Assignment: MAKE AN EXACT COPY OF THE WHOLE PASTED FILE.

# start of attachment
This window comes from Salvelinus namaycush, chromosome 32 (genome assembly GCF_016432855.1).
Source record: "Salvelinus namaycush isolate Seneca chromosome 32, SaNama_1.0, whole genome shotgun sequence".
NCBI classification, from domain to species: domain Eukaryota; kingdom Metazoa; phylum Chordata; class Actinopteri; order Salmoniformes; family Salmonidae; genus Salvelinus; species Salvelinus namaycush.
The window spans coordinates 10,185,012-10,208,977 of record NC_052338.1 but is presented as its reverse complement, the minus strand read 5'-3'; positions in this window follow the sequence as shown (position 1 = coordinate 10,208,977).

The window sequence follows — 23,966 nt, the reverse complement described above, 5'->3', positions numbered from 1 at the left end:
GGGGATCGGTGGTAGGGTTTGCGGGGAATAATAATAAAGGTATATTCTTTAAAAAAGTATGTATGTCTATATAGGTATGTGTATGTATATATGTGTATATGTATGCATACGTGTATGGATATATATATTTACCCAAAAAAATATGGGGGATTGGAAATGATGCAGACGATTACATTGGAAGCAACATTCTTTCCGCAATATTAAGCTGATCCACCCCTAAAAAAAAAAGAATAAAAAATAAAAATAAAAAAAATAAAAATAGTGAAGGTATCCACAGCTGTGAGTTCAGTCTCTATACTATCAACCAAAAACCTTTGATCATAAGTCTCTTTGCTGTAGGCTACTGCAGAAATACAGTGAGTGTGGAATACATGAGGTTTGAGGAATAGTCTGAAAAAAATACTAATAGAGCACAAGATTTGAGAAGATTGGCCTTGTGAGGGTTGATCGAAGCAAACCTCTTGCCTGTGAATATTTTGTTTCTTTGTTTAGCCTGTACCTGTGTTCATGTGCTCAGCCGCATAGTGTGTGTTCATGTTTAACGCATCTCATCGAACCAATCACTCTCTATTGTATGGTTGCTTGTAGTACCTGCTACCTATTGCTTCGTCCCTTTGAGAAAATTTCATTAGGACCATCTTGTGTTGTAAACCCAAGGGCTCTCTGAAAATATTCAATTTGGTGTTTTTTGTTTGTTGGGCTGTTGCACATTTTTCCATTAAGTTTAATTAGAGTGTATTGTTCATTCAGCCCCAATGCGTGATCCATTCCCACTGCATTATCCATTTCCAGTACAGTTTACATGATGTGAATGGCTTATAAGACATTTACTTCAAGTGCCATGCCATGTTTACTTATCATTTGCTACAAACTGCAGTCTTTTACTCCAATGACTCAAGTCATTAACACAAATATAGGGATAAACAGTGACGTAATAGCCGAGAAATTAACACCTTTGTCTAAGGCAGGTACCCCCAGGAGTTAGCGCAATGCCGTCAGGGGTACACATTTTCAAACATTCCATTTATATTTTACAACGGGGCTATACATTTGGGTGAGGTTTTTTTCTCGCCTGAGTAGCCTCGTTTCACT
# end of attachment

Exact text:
This window comes from Salvelinus namaycush, chromosome 32 (genome assembly GCF_016432855.1).
Source record: "Salvelinus namaycush isolate Seneca chromosome 32, SaNama_1.0, whole genome shotgun sequence".
NCBI classification, from domain to species: domain Eukaryota; kingdom Metazoa; phylum Chordata; class Actinopteri; order Salmoniformes; family Salmonidae; genus Salvelinus; species Salvelinus namaycush.
The window spans coordinates 10,185,012-10,208,977 of record NC_052338.1 but is presented as its reverse complement, the minus strand read 5'-3'; positions in this window follow the sequence as shown (position 1 = coordinate 10,208,977).

The window sequence follows — 23,966 nt, the reverse complement described above, 5'->3', positions numbered from 1 at the left end:
GGGGATCGGTGGTAGGGTTTGCGGGGAATAATAATAAAGGTATATTCTTTAAAAAAGTATGTATGTCTATATAGGTATGTGTATGTATATATGTGTATATGTATGCATACGTGTATGGATATATATATTTACCCAAAAAAATATGGGGGATTGGAAATGATGCAGACGATTACATTGGAAGCAACATTCTTTCCGCAATATTAAGCTGATCCACCCCTAAAAAAAAAAGAATAAAAAATAAAAATAAAAAAAATAAAAATAGTGAAGGTATCCACAGCTGTGAGTTCAGTCTCTATACTATCAACCAAAAACCTTTGATCATAAGTCTCTTTGCTGTAGGCTACTGCAGAAATACAGTGAGTGTGGAATACATGAGGTTTGAGGAATAGTCTGAAAAAAATACTAATAGAGCACAAGATTTGAGAAGATTGGCCTTGTGAGGGTTGATCGAAGCAAACCTCTTGCCTGTGAATATTTTGTTTCTTTGTTTAGCCTGTACCTGTGTTCATGTGCTCAGCCGCATAGTGTGTGTTCATGTTTAACGCATCTCATCGAACCAATCACTCTCTATTGTATGGTTGCTTGTAGTACCTGCTACCTATTGCTTCGTCCCTTTGAGAAAATTTCATTAGGACCATCTTGTGTTGTAAACCCAAGGGCTCTCTGAAAATATTCAATTTGGTGTTTTTTGTTTGTTGGGCTGTTGCACATTTTTCCATTAAGTTTAATTAGAGTGTATTGTTCATTCAGCCCCAATGCGTGATCCATTCCCACTGCATTATCCATTTCCAGTACAGTTTACATGATGTGAATGGCTTATAAGACATTTACTTCAAGTGCCATGCCATGTTTACTTATCATTTGCTACAAACTGCAGTCTTTTACTCCAATGACTCAAGTCATTAACACAAATATAGGGATAAACAGTGACGTAATAGCCGAGAAATTAACACCTTTGTCTAAGGCAGGTACCCCCAGGAGTTAGCGCAATGCCGTCAGGGGTACACATTTTCAAACATTCCATTTATATTTTACAACGGGGCTATACATTTGGGTGAGGTTTTTTTCTCGCCTGAGTAGCCTCGTTTCACT